Worries Grow As Top Posts Remain Vacant At State Department | KUOW News and Information

Worries Grow As Top Posts Remain Vacant At State Department

Mar 10, 2017
Originally published on March 15, 2017 6:21 am

The Trump administration has cleared out the top echelons at the State Department. The latest departures include the assistant secretaries of state for Asia and Africa, who left this week.

Foreign governments are noticing all the vacancies — and so is Congress.

"We've had a lot of hearings and we've not had any Trump presentations at any of those hearings," said Maryland Sen. Ben Cardin, the ranking Democrat on the Senate Foreign Relations Committee. "There's no one to speak on behalf of the Trump administration."

Cardin spoke to reporters ahead of a Thursday hearing on Yemen, a country where the Trump administration has already carried out a military operation that resulted in civilian casualties and the loss of an American service member.

"I mean, Yemen could explode," Cardin said. "It is already boiling ... and yet we don't have a policy for Yemen. That's just one example."

The same vacuum could also be felt at the House Committee on Foreign Affairs, which held a hearing Thursday into Russian disinformation campaigns in Europe and the U.S.

Republican Chairman Ed Royce warned that Russia is trying to discredit Western democratic institutions and splinter NATO. But again, no Trump officials were present to speak on behalf of the administration.

Former Utah Gov. Jon Hunstman has reportedly accepted the job of ambassador to Russia — but there's been no official nomination yet. Congress might soon have an opportunity to ask him questions about Russia policy at a confirmation hearing. However, congressional aides say no such hearings are scheduled. The administration's few ambassadorial picks haven't even advanced to that stage.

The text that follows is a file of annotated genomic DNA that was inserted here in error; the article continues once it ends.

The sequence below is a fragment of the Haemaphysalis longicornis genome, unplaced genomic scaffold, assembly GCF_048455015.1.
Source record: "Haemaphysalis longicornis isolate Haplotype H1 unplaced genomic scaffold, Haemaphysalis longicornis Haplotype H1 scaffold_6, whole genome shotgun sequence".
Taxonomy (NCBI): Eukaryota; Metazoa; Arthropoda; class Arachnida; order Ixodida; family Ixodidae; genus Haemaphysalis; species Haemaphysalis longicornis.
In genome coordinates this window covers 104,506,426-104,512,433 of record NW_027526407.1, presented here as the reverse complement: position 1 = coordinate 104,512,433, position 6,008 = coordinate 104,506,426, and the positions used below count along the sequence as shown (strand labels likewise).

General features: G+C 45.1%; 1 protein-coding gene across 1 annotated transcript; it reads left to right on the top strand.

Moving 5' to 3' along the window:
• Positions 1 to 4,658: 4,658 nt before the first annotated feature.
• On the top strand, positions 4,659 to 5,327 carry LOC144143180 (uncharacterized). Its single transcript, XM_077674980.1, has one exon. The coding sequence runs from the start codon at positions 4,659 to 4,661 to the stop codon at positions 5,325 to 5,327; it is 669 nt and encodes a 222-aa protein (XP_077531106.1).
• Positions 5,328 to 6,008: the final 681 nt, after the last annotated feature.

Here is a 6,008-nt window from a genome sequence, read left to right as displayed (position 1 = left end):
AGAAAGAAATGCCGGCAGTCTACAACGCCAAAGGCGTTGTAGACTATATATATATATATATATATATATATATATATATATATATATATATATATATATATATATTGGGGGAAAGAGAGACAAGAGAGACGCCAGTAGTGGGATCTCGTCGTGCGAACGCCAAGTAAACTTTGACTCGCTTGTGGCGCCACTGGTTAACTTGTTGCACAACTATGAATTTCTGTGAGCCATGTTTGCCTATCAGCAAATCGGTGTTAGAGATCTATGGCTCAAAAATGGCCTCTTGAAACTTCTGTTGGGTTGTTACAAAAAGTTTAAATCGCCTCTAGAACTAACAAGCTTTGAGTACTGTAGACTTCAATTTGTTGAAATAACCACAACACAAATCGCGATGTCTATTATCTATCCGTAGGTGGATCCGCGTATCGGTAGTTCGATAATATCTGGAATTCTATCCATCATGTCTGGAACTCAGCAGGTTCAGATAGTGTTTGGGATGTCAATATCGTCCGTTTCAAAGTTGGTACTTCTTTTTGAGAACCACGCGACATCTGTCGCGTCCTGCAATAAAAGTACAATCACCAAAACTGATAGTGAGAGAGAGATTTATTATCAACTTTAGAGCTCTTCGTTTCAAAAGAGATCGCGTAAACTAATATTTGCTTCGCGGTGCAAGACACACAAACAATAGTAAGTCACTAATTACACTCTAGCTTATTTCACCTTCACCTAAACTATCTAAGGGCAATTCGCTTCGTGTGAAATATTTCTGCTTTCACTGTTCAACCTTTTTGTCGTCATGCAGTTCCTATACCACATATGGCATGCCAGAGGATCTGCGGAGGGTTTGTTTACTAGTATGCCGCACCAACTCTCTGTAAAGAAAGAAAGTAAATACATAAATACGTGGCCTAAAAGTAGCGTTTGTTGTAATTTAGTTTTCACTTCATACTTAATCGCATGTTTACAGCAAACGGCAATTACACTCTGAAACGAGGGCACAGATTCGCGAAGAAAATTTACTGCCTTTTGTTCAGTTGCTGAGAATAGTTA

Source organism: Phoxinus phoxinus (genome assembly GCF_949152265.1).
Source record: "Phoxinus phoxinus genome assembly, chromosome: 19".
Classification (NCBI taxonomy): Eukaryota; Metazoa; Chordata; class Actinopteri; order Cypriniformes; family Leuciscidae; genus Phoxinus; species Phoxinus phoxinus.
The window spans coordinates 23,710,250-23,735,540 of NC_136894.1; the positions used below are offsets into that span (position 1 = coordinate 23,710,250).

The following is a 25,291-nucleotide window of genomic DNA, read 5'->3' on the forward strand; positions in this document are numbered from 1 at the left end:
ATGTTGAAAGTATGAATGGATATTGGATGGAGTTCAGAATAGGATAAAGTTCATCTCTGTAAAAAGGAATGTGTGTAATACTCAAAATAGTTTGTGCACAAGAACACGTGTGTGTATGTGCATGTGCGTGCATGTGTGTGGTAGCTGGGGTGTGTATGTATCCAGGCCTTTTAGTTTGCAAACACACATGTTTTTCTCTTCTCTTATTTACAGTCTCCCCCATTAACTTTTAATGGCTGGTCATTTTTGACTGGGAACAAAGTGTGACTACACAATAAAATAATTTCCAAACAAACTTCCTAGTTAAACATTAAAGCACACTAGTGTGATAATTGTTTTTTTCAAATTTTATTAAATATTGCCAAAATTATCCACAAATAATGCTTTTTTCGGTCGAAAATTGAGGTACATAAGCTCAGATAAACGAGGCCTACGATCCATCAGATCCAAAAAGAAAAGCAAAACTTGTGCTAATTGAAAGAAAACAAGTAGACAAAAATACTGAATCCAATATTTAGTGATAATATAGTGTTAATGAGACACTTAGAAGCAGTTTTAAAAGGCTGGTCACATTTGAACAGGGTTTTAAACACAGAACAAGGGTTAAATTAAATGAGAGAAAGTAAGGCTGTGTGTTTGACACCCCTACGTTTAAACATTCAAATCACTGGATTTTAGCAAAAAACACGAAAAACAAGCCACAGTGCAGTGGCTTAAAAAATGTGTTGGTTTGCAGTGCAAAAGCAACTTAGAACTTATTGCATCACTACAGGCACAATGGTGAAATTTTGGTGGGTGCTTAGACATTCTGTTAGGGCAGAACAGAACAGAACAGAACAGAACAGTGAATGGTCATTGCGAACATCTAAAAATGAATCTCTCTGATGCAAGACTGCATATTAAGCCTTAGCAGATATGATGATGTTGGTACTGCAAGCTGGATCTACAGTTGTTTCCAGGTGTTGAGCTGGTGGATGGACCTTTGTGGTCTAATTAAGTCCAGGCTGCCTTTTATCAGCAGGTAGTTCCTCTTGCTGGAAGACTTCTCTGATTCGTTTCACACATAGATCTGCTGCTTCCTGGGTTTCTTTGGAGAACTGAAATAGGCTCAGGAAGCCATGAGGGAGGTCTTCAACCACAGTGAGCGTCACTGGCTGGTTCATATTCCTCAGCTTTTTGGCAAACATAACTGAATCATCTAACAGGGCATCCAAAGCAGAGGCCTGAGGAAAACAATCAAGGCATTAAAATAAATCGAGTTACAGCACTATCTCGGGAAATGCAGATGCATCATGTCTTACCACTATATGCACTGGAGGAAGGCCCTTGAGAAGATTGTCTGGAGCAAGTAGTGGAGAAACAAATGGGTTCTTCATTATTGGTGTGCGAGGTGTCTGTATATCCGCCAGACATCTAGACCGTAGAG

Take Trump's apparent choice for ambassador to the U.K. At a luncheon back in January, Trump pointed to New York Jets owner Woody Johnson, describing him as "the ambassador Woody Johnson, going to Saint James," meaning ambassador to the Court of Saint James, the formal diplomatic title for the U.S. ambassador to Britain.

The White House has not yet made that official.

The Senate Foreign Relations Committee is still waiting for an ethics review and other paperwork to consider Iowa Gov. Terry Branstad as ambassador to China. And it has yet to receive all the needed paperwork for two career diplomats to serve as ambassadors to the Democratic Republic of Congo and Senegal.

Meanwhile, the White House has yet to name any other top diplomats — some 60 slots remain vacant — or fill any of the 30 top jobs at headquarters requiring Senate confirmation, from deputy secretary of state on down to regional assistant secretaries. But according to ProPublica, the administration has placed hundreds of officials in agency jobs not requiring Senate confirmation — including nearly two dozen advisers and assistants at the State Department.

For now, career diplomats remain in the top jobs requiring Senate confirmation. But Cardin pointed out that Congress can't call these diplomats up to Capitol Hill to speak on behalf of Trump administration policies.

"It wouldn't be fair and that's not useful," Cardin said.

Four of his Democratic colleagues have written to Secretary of State Rex Tillerson, raising concerns that the State Department is "experiencing significant management challenges, being cut out of important Administration foreign policy decisions, and facing potentially devastating budget cuts that would severely undermine U.S. diplomatic leadership and weaken National Security."